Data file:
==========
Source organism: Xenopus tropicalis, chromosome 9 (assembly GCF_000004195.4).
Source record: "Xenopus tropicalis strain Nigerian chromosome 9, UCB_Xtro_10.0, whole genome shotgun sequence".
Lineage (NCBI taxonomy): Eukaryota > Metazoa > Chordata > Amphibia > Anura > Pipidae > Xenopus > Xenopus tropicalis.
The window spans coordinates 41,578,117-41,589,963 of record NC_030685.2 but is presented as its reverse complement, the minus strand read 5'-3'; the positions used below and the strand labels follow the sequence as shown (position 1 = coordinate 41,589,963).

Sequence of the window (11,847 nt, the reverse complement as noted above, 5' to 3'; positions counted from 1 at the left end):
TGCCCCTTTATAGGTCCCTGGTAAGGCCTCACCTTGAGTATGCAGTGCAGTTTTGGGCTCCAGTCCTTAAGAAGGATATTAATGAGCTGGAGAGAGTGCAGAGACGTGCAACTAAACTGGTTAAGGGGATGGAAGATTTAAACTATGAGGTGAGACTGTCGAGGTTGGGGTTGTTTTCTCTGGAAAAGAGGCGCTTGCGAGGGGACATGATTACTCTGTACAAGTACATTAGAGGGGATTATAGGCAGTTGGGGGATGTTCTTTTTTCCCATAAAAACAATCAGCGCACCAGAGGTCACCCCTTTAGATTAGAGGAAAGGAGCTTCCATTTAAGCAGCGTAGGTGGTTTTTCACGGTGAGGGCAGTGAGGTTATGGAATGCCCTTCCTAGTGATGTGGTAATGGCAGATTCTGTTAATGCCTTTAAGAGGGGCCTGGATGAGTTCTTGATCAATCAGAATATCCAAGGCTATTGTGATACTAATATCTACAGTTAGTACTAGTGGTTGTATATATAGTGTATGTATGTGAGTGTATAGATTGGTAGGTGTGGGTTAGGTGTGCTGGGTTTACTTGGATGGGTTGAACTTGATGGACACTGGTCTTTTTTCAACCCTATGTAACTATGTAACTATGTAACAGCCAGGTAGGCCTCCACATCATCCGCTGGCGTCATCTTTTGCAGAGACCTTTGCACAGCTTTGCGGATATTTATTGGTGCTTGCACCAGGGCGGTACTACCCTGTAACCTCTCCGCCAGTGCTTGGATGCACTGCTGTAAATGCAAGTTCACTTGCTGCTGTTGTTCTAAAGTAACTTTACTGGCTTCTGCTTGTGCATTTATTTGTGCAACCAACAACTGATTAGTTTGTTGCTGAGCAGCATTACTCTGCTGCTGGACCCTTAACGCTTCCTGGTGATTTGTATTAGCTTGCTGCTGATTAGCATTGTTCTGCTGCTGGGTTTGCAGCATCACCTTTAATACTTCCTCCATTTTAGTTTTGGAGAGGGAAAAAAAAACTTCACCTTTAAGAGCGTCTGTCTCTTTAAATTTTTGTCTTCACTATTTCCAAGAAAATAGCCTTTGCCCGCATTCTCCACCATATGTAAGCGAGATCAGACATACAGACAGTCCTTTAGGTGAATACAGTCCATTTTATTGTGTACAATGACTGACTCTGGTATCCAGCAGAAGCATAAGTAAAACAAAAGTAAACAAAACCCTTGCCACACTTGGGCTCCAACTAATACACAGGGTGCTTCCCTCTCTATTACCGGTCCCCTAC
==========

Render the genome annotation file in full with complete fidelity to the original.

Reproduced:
Source organism: Xenopus tropicalis, chromosome 9 (assembly GCF_000004195.4).
Source record: "Xenopus tropicalis strain Nigerian chromosome 9, UCB_Xtro_10.0, whole genome shotgun sequence".
Lineage (NCBI taxonomy): Eukaryota > Metazoa > Chordata > Amphibia > Anura > Pipidae > Xenopus > Xenopus tropicalis.
The window spans coordinates 41,578,117-41,589,963 of record NC_030685.2 but is presented as its reverse complement, the minus strand read 5'-3'; the positions used below and the strand labels follow the sequence as shown (position 1 = coordinate 41,589,963).

Sequence of the window (11,847 nt, the reverse complement as noted above, 5' to 3'; positions counted from 1 at the left end):
TGCCCCTTTATAGGTCCCTGGTAAGGCCTCACCTTGAGTATGCAGTGCAGTTTTGGGCTCCAGTCCTTAAGAAGGATATTAATGAGCTGGAGAGAGTGCAGAGACGTGCAACTAAACTGGTTAAGGGGATGGAAGATTTAAACTATGAGGTGAGACTGTCGAGGTTGGGGTTGTTTTCTCTGGAAAAGAGGCGCTTGCGAGGGGACATGATTACTCTGTACAAGTACATTAGAGGGGATTATAGGCAGTTGGGGGATGTTCTTTTTTCCCATAAAAACAATCAGCGCACCAGAGGTCACCCCTTTAGATTAGAGGAAAGGAGCTTCCATTTAAGCAGCGTAGGTGGTTTTTCACGGTGAGGGCAGTGAGGTTATGGAATGCCCTTCCTAGTGATGTGGTAATGGCAGATTCTGTTAATGCCTTTAAGAGGGGCCTGGATGAGTTCTTGATCAATCAGAATATCCAAGGCTATTGTGATACTAATATCTACAGTTAGTACTAGTGGTTGTATATATAGTGTATGTATGTGAGTGTATAGATTGGTAGGTGTGGGTTAGGTGTGCTGGGTTTACTTGGATGGGTTGAACTTGATGGACACTGGTCTTTTTTCAACCCTATGTAACTATGTAACTATGTAACAGCCAGGTAGGCCTCCACATCATCCGCTGGCGTCATCTTTTGCAGAGACCTTTGCACAGCTTTGCGGATATTTATTGGTGCTTGCACCAGGGCGGTACTACCCTGTAACCTCTCCGCCAGTGCTTGGATGCACTGCTGTAAATGCAAGTTCACTTGCTGCTGTTGTTCTAAAGTAACTTTACTGGCTTCTGCTTGTGCATTTATTTGTGCAACCAACAACTGATTAGTTTGTTGCTGAGCAGCATTACTCTGCTGCTGGACCCTTAACGCTTCCTGGTGATTTGTATTAGCTTGCTGCTGATTAGCATTGTTCTGCTGCTGGGTTTGCAGCATCACCTTTAATACTTCCTCCATTTTAGTTTTGGAGAGGGAAAAAAAAACTTCACCTTTAAGAGCGTCTGTCTCTTTAAATTTTTGTCTTCACTATTTCCAAGAAAATAGCCTTTGCCCGCATTCTCCACCATATGTAAGCGAGATCAGACATACAGACAGTCCTTTAGGTGAATACAGTCCATTTTATTGTGTACAATGACTGACTCTGGTATCCAGCAGAAGCATAAGTAAAACAAAAGTAAACAAAACCCTTGCCACACTTGGGCTCCAACTAATACACAGGGTGCTTCCCTCTCTATTACCGGTCCCCTAC